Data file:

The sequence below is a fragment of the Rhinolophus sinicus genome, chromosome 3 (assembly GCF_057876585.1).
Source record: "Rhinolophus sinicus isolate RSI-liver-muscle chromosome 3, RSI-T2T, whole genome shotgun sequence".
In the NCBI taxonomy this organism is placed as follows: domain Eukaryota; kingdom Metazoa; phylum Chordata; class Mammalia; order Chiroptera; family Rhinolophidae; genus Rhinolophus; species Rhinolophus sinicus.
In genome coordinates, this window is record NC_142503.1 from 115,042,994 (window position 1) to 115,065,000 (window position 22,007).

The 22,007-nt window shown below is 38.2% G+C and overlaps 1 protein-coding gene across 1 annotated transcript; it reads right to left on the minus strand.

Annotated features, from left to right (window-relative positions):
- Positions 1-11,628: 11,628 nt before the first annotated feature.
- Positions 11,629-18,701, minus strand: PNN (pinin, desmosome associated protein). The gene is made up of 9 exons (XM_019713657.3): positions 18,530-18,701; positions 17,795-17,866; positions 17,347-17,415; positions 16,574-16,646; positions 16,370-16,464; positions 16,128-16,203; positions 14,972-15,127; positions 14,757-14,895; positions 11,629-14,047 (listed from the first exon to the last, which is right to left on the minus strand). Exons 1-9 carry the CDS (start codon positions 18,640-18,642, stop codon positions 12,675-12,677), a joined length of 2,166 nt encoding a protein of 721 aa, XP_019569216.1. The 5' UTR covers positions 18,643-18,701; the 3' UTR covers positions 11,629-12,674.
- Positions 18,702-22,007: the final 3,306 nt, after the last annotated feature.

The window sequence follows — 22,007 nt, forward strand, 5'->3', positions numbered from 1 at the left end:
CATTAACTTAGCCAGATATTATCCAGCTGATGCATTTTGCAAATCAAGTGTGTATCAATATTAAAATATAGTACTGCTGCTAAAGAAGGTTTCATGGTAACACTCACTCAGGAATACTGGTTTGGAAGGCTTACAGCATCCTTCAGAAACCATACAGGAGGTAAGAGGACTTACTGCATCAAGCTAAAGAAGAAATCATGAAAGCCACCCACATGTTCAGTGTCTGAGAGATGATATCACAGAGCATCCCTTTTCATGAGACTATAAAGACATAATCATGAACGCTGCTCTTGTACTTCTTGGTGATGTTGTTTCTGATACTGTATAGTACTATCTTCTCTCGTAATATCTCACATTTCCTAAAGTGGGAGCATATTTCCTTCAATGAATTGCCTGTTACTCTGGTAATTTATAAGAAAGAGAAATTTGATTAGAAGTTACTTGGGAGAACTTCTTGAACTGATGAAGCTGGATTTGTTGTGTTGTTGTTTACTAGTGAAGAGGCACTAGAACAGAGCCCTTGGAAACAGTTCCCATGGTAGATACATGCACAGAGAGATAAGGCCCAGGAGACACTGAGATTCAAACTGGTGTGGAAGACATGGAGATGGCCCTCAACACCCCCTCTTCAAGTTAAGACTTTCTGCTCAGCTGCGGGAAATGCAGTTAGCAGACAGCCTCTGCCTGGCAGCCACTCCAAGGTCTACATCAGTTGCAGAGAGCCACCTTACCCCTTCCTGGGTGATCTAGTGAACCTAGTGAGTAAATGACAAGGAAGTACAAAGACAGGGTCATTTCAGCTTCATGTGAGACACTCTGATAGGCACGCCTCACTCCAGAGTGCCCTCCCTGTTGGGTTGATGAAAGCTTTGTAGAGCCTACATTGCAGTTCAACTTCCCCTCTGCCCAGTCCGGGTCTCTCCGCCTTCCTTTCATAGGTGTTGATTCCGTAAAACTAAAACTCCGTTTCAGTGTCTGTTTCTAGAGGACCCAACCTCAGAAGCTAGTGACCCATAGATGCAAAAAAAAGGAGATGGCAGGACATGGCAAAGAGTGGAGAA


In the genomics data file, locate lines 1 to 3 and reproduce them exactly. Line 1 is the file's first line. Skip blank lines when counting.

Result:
The sequence below is a fragment of the Rhinolophus sinicus genome, chromosome 3 (assembly GCF_057876585.1).
Source record: "Rhinolophus sinicus isolate RSI-liver-muscle chromosome 3, RSI-T2T, whole genome shotgun sequence".
In the NCBI taxonomy this organism is placed as follows: domain Eukaryota; kingdom Metazoa; phylum Chordata; class Mammalia; order Chiroptera; family Rhinolophidae; genus Rhinolophus; species Rhinolophus sinicus.